We present a unique bench scale apparatus for directly measuring volumetric gas storage capacities designed at UTRC. The apparatus construction avoids gas leakage, and the analysis of experimental data prevents leakage from inflating capacity measurements. Deliverable methane storage capacities (VdVs) of adsorbents are evaluated directly from experiments with this apparatus rather than calculated from gravimetric adsorption capacities. We suggest that an adsorbent for methane storage should have an optimal pore volume consisting of pores ranging from 8 to 15 Å, rather than a monodispersed 8 Å pore size distribution as calculated by recent computer simulations. This interpretation is based on our modeling results and on the fact that physical activation usually produces an adsorbent with a polydisperse distribution of pore size. In general, ultra-micropores (<7 Å) should be avoided and super-micropores (7-20 Å) should be developed during adsorbent preparation. Ultra-micropores collect "cushion gas," thus reducing deliverable storage capacity. Super-micropores offer high methane adsorption densities and fast adsorption/desorption kinetics.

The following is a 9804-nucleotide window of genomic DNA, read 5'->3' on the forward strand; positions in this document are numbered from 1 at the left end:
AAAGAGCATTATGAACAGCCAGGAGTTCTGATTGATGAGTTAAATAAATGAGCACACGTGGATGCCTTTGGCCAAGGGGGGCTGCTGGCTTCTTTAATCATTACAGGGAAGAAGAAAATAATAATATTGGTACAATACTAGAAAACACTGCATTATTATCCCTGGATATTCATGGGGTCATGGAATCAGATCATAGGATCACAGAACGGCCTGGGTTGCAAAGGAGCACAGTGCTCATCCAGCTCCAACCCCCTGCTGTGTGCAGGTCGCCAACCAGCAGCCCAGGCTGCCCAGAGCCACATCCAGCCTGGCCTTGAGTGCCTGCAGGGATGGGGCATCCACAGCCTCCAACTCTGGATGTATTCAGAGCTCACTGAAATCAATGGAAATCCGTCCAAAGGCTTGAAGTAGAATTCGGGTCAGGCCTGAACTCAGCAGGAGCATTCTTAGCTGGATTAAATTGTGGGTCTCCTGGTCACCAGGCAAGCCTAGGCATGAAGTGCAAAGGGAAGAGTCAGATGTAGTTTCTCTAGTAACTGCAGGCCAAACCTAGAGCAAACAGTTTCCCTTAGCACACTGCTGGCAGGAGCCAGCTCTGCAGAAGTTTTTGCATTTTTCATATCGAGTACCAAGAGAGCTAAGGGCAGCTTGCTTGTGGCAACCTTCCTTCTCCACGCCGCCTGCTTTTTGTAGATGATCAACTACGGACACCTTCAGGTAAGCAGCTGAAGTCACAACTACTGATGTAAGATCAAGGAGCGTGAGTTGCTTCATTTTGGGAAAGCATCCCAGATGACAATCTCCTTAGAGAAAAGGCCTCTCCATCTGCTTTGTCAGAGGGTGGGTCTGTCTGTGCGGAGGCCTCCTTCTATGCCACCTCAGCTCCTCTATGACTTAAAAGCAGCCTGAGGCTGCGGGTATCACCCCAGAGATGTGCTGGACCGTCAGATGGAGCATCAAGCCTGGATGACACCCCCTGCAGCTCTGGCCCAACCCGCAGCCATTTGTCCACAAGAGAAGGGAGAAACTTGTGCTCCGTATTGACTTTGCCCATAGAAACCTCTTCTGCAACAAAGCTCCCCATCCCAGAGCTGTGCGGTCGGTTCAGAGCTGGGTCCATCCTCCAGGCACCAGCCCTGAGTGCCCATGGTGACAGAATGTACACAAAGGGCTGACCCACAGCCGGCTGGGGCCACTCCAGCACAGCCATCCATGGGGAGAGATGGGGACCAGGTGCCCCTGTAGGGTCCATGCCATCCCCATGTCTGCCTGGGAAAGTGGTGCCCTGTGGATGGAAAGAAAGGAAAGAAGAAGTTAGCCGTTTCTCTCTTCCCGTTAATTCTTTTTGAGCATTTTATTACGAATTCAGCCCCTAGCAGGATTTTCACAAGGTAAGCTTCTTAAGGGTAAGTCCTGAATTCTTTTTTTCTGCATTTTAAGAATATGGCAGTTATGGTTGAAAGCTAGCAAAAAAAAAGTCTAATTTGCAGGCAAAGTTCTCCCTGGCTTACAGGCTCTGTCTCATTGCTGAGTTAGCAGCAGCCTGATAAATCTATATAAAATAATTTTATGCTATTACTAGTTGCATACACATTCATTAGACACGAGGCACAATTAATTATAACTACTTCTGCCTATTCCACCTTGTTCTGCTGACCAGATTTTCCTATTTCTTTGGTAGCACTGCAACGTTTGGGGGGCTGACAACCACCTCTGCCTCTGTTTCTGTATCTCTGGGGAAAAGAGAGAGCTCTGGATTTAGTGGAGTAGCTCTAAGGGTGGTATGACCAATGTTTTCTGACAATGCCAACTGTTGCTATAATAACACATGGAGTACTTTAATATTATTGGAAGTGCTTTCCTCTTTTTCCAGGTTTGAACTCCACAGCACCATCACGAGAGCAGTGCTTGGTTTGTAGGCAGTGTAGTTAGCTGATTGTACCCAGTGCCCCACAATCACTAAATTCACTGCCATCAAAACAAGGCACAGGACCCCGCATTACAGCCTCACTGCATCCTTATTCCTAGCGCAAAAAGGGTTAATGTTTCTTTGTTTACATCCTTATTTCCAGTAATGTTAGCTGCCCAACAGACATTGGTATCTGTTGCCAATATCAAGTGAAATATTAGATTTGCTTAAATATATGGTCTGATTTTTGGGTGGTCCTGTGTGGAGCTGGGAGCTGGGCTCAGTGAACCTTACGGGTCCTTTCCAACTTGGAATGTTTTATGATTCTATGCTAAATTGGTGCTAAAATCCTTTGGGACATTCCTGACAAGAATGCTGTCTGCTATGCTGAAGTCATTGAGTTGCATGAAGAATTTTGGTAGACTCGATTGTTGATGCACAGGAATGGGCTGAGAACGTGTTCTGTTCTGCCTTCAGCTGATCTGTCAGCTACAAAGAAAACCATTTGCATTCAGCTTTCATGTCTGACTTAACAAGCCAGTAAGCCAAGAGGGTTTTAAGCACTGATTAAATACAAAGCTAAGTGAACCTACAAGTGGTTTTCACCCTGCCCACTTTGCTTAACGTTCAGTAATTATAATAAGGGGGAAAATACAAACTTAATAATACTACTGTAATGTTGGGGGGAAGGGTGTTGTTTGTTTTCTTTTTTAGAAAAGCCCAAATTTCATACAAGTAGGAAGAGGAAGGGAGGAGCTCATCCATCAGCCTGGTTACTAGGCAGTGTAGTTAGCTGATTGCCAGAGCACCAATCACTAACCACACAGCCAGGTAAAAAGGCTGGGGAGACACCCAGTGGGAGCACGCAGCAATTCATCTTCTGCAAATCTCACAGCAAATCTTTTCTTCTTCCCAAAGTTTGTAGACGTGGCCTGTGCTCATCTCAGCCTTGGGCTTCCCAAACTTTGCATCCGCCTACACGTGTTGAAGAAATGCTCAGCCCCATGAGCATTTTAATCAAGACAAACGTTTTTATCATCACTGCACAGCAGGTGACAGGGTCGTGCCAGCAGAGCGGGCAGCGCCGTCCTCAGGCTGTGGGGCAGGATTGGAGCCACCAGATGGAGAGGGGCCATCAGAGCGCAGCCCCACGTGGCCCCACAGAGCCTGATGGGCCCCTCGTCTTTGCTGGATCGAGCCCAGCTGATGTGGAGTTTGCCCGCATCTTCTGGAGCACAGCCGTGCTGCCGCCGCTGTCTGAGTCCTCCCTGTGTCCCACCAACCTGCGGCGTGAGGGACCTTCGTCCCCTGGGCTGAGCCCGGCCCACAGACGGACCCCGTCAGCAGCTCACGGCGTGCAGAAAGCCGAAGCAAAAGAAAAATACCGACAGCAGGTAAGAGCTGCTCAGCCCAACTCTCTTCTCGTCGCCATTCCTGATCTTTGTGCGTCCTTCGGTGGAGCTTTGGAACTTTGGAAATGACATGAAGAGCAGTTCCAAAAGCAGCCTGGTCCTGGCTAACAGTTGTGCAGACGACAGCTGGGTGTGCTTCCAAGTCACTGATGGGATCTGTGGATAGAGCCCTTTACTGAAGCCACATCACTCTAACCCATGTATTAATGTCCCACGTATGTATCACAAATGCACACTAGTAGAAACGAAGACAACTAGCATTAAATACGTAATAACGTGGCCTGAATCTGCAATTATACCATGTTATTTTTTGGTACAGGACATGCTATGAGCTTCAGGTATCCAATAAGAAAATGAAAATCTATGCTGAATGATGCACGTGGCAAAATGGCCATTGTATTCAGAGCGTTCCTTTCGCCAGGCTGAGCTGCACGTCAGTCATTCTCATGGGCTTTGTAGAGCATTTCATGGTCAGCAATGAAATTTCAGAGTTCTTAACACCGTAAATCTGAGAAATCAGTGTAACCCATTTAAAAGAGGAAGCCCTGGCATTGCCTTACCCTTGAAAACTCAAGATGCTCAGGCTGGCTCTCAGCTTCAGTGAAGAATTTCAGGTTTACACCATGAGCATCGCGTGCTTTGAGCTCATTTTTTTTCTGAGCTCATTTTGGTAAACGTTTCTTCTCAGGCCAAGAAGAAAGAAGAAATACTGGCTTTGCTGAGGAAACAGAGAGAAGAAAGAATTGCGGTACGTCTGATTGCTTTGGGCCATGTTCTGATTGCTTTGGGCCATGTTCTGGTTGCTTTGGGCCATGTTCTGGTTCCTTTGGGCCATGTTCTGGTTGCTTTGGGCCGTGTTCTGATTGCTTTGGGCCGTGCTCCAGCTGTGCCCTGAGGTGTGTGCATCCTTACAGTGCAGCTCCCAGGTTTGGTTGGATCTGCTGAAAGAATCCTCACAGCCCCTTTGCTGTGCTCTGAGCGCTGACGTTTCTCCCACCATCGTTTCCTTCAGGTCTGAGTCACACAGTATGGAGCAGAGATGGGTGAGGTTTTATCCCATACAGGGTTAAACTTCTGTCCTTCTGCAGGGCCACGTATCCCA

ASJC Scopus subject areas
- Chemical Engineering(all)
- Fuel Technology
- Energy Engineering and Power Technology